In this context, “the blood of Jesus” becomes more important than the Son’s love for the Father in shedding it. (That conviction was clearly at work in Mel Gibson’s graphic film The Passion of the Christ, which was especially popular among fundamentalists and Evangelicals.) And along with literalism often comes an exaggerated, self-centered individualism. Where Catholicism emphasizes the social nature of the person, many Evangelicals echo Bob Jones’s contemptuous dismissal of the social gospel as “a joke.” “We can only change society as we change individuals in society,” Jones said. “There’s only the gospel of grace of God, and it’s an individual gospel.”

But whatever its limitations and distortions-at least from a Catholic viewpoint-fundamentalism enables many people to encounter God while helping them attempt to lead good lives. In fact, Catholics can learn some important lessons from those who have been born again in the Spirit. For one, though the Catholic faith is rich, profound, and rewarding, adherents can get lost in abstract theologies and rules; and the Evangelicals’ or Pentecostalists’ direct encounter with Jesus can provide a helpful reorientation. Fundamentalism also emphasizes love of the Bible. Despite exhortations and decrees, one sometimes suspects that many Catholics will never open the Bible without being locked up in a cell. We ought to recall that St. Jerome said, “Ignorance of the Scriptures is ignorance of Christ.” Finally, fundamentalists have an enthusiasm for the faith that more sophisticated believers have lost in our skeptical age; such enthusiasm reminds us that religion is not some remote, authoritarian process, but the house where we experience God.

So, despite my own skepticism, I have continued to learn a great deal from the born-again and fundamentalist believers in the Q, and to encourage them in their faith. And to ask myself: How can the Catholic Church respond better to the needs of the poorest and most vulnerable, especially within the Latino community?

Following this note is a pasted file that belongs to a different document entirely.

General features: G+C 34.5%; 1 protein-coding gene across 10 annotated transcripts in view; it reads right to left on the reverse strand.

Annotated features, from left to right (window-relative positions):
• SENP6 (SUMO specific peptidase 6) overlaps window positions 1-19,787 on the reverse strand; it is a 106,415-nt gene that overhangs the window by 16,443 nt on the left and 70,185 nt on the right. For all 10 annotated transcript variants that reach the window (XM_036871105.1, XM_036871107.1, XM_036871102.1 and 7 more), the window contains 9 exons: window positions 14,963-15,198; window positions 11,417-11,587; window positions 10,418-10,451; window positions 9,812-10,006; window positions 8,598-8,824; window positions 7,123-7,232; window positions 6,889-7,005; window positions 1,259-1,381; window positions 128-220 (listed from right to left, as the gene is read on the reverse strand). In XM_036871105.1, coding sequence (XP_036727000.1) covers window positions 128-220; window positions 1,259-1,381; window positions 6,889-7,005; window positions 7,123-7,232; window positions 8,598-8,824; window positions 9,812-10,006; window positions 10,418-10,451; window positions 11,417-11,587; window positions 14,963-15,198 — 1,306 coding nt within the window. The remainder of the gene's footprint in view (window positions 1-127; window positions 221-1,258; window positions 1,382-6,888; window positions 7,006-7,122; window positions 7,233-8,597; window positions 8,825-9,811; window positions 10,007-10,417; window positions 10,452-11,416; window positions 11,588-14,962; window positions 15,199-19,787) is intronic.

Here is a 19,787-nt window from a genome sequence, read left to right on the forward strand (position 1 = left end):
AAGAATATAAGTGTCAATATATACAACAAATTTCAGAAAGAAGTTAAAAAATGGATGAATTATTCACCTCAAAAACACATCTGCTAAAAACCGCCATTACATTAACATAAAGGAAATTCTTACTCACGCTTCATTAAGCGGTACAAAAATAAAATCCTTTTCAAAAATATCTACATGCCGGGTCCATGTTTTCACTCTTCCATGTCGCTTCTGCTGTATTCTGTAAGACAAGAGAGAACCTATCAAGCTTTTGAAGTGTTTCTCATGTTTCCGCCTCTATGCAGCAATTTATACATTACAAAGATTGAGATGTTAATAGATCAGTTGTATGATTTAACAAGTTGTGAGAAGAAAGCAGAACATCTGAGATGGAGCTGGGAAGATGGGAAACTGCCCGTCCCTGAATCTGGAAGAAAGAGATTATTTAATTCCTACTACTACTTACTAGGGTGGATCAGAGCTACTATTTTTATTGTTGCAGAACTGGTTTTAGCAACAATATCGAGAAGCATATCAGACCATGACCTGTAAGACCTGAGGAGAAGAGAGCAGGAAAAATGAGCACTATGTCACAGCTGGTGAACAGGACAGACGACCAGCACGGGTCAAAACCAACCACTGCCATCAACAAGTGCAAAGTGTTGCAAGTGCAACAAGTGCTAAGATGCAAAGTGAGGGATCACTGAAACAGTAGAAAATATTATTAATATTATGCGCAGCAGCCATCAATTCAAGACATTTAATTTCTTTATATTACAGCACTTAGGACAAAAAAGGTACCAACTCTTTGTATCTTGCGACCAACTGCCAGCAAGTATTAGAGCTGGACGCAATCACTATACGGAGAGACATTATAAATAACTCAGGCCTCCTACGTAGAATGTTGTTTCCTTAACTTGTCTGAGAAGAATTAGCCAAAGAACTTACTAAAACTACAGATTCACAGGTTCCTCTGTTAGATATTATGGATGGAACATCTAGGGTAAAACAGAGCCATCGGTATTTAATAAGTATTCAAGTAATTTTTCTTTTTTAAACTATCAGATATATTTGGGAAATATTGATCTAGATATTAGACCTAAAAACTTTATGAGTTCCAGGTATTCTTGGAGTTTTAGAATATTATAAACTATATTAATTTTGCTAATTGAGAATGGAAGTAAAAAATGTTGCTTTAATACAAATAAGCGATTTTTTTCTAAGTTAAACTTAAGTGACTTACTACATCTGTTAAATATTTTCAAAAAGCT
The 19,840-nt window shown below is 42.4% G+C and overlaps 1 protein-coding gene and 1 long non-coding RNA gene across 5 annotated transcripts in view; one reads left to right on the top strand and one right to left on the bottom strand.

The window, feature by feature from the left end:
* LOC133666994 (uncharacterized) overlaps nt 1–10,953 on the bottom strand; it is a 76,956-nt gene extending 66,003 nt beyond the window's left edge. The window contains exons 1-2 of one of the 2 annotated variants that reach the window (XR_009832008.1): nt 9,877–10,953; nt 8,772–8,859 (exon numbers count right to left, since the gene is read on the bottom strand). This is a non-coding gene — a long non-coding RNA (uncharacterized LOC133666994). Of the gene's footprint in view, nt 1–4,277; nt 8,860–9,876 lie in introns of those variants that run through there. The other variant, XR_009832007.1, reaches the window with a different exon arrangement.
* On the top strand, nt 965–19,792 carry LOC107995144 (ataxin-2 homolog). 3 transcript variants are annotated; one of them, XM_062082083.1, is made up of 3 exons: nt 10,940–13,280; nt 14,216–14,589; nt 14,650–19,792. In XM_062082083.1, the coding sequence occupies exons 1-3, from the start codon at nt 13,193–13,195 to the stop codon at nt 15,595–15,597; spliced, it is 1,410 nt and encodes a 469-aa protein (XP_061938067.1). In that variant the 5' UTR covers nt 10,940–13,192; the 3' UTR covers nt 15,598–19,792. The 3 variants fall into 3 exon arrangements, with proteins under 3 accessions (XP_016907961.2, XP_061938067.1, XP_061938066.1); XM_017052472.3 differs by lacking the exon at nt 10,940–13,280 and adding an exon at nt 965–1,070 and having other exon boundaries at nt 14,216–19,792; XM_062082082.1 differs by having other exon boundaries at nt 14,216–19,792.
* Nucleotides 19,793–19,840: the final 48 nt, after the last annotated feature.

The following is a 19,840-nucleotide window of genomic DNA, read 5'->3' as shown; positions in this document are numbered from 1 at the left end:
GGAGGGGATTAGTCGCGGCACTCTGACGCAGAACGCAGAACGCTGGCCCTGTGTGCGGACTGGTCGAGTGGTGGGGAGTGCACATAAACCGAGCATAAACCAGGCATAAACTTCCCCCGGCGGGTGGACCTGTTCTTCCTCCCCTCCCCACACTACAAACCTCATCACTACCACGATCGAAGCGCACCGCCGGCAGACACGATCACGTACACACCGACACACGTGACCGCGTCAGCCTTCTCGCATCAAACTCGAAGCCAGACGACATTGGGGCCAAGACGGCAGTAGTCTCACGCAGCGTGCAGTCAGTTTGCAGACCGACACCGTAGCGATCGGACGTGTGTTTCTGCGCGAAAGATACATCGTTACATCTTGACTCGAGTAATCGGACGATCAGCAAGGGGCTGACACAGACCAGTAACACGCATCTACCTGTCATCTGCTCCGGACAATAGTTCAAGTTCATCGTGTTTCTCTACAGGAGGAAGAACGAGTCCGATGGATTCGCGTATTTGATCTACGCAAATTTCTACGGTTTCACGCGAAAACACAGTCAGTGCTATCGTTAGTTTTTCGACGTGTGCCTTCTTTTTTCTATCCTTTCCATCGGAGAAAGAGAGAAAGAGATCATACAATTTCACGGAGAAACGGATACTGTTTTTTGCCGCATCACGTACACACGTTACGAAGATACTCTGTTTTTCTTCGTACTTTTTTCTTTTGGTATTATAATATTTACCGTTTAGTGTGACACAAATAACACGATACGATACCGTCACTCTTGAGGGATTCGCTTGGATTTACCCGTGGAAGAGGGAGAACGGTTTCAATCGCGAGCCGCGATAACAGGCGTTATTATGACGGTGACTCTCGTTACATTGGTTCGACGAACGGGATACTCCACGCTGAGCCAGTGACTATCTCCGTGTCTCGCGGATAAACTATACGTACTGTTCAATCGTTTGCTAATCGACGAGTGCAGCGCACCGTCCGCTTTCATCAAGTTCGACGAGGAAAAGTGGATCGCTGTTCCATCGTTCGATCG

First, I believe we should encourage alternative models of outreach to the unchurched. In the traditional model, Catholic life revolves around the parish and the Sunday liturgy. In my experience, however, few in the Latino immigrant community have the catechetical education (or the patience) for formal liturgies. Instead, they are looking to discover a sense of belonging, and to hear the Word preached. And it’s noteworthy that the Evangelicals who preach it to them aren’t holed up in churches, but right out there, in storefronts and on street corners. Theirs is not a conventional war, but a guerrilla struggle.

In short, what is needed is a slew of Catholic communities in every barrio in the United States and the Americas: small groups meeting in homes and cramped apartments to experience Jesus in the Scriptures and to catch faith from a loving, supportive familia. These efforts would be energized and facilitated by lay leaders, but connected to the larger diocese, so that eventually, when a person is ready, he or she might be drawn into the more traditional parish structure. Come to think of it, this form of outreach might also work in reverse, allowing the rich to benefit from immersion in the lives of the poor. That, after all, is what the New Testament calls on us to do.

And that’s what I’ve taken away from the Q.

Dennis Burke is the author of Doing Time: Finding Hope at San Quentin, to be published by Paulist Press. This article was adapted from that book. He is also the author of the novel Clerical Affairs (Xlibris).

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Published in the 2007-12-07 issue: View Contents